Judge Gears Up for Trial on French Embassy Bias

     WASHINGTON (CN) – A federal judge refused to hand down sanctions on the eve of a trial where a Pakistani woman says her supervisor at the French Embassy called her a terrorist.
     Saima Ashraf-Hassan began working for the Embassy, eventually managing its internship program, soon after arriving in the United States in late 2001.
     After the Embassy refused to renew her contract before it expired in January 2007, she filed suit, claiming that, among other things, her supervisors described terrorists as “her people,” referred to her children as “dogs,” and put her in the smallest office in the building, with no computer or telephone access.
     Ashraf-Hassan also says her pregnancy announcement earned her a lecture on condoms and birth control.
     The case is slated for a bench trial before U.S. District Judge James Boasberg after he refused to grant the Embassy summary judgment in 2013.
     On Thursday, Boasberg rejected calls from both sides to sanction the other.
     Both the Embassy and its former employee each lobbed accusations of failure to preserve evidence, but Boasberg said neither showed how the evidence in question would help their case.
     “It is too early to know that now before cross-examination,” the six-page opinion concludes. “For example, the embassy believes that emails plaintiff sent to her sister do not mention any discrimination. That hardly proves discrimination did not occur, and, in any event, defendant can ask Ashraf-Hassan at trial whether she complained to her sister and, if so, why she did not retain the emails. Perhaps after such testimony, an adverse inference may be warranted, but not yet. This reasoning also applies to other emails that purportedly omit any reference to discrimination, as well as to her letter to the ambassador. Defendant can question plaintiff on these topics at trial, and, in the event her answers are unsatisfactory, it may then ask the Court to draw an adverse inference. Given this outcome, the court need not address Plaintiff’s additional argument that, aside from her emails to her sister, the Embassy at one time itself possessed all of the other emails it now requests and thus is hardly in a position to complain about their destruction.”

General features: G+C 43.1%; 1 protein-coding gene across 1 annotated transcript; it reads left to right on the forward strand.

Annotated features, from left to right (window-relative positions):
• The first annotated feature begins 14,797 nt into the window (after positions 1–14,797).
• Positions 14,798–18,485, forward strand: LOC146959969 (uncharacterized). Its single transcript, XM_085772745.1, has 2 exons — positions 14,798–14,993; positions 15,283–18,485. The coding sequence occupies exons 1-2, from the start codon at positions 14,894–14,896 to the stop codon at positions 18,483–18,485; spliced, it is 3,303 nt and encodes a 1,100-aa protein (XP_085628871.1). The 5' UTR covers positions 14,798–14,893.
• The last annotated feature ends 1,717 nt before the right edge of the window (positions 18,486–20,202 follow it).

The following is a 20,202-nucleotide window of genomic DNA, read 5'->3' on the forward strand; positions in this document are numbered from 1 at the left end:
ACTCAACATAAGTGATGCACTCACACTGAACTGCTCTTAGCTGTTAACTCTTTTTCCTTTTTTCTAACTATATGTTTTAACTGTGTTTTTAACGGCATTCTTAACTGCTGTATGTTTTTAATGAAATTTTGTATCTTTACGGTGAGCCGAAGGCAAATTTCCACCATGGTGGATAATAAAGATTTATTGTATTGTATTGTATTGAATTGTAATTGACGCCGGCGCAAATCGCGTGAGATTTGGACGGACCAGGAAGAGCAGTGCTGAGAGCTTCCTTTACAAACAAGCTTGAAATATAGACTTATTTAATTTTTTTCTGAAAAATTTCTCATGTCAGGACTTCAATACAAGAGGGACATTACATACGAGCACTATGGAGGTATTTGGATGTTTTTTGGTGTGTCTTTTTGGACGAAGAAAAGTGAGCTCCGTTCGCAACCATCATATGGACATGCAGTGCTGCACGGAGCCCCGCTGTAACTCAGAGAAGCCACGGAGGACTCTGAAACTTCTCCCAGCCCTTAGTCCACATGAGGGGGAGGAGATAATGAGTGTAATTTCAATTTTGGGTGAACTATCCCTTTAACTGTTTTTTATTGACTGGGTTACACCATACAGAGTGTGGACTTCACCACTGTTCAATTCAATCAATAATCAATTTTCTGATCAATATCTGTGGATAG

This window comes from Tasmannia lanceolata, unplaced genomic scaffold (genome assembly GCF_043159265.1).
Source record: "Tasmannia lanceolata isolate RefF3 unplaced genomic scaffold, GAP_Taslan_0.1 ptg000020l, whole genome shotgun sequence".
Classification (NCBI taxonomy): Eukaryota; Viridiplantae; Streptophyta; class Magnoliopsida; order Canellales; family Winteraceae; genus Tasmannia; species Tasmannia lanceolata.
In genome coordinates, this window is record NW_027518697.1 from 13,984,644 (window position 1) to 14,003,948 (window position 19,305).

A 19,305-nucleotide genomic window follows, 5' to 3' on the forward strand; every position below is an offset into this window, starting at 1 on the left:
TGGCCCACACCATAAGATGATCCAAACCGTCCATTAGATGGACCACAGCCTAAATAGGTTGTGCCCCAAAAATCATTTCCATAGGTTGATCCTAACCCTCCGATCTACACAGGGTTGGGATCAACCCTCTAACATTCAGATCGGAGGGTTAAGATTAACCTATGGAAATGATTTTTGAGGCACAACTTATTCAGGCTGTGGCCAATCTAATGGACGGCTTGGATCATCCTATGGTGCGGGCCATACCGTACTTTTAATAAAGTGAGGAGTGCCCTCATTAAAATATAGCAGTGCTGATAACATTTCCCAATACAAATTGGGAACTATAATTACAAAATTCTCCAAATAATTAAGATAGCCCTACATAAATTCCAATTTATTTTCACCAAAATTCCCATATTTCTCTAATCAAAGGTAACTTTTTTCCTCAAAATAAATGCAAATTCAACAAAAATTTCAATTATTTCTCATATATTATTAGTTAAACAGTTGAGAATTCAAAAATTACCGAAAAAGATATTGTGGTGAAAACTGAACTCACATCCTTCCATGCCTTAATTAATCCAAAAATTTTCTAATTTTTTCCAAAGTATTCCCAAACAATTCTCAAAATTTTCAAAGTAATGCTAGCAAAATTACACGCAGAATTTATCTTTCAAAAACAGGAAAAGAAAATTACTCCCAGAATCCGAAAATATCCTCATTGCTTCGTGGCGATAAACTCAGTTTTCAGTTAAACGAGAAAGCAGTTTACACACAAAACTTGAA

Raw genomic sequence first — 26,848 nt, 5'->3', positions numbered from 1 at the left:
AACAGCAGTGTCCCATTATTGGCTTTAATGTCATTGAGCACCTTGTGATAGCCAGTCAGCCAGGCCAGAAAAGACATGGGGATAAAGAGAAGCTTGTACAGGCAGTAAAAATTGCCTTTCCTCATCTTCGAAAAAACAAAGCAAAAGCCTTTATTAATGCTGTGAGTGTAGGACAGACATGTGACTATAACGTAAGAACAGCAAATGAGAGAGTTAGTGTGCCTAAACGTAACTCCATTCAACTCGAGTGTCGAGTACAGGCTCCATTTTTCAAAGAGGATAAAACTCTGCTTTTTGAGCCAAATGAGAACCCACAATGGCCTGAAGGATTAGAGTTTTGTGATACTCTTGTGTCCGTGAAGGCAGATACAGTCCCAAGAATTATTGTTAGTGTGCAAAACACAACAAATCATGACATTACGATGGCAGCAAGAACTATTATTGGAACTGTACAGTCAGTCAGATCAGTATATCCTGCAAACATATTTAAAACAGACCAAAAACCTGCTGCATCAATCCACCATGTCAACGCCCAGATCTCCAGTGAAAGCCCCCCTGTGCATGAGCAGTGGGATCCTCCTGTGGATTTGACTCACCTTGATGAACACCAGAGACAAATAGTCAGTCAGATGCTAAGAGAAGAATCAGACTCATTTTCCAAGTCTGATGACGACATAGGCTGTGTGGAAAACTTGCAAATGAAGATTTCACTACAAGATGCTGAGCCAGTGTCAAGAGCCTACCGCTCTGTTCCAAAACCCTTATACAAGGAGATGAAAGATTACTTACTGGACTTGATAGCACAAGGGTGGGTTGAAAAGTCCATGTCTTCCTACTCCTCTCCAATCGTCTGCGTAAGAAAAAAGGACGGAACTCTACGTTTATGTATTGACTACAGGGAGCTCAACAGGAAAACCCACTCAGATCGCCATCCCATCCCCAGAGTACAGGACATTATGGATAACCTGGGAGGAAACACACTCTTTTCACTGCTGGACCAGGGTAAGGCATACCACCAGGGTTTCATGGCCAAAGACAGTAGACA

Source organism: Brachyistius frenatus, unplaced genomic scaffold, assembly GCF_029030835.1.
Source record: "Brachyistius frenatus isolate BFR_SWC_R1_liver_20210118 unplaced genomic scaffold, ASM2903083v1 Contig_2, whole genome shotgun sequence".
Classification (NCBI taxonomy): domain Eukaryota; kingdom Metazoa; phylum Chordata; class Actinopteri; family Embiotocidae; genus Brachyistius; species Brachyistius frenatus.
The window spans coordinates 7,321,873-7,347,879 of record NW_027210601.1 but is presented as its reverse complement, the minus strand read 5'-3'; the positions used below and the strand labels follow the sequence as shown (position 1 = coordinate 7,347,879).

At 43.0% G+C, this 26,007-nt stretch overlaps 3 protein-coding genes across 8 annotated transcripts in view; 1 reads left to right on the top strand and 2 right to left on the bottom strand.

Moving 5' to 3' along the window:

Back in 2013, the judge quoted Ashraf-Hassan’s claims that two Embassy supervisors made numerous disparaging comments about Pakistani people and Islam.
     In addition to one colleague calling her as a terrorist, Ashraf-Hassan says she was referred to as a “Pashtoun,” a derogatory term referring to the Taliban, and that someone called for her to be “stuffed in a ‘cagibi,'” – a slang term for a rat hole.
     The ruling says Ashraf-Hassan was born in Pakistan and is a citizen of France.

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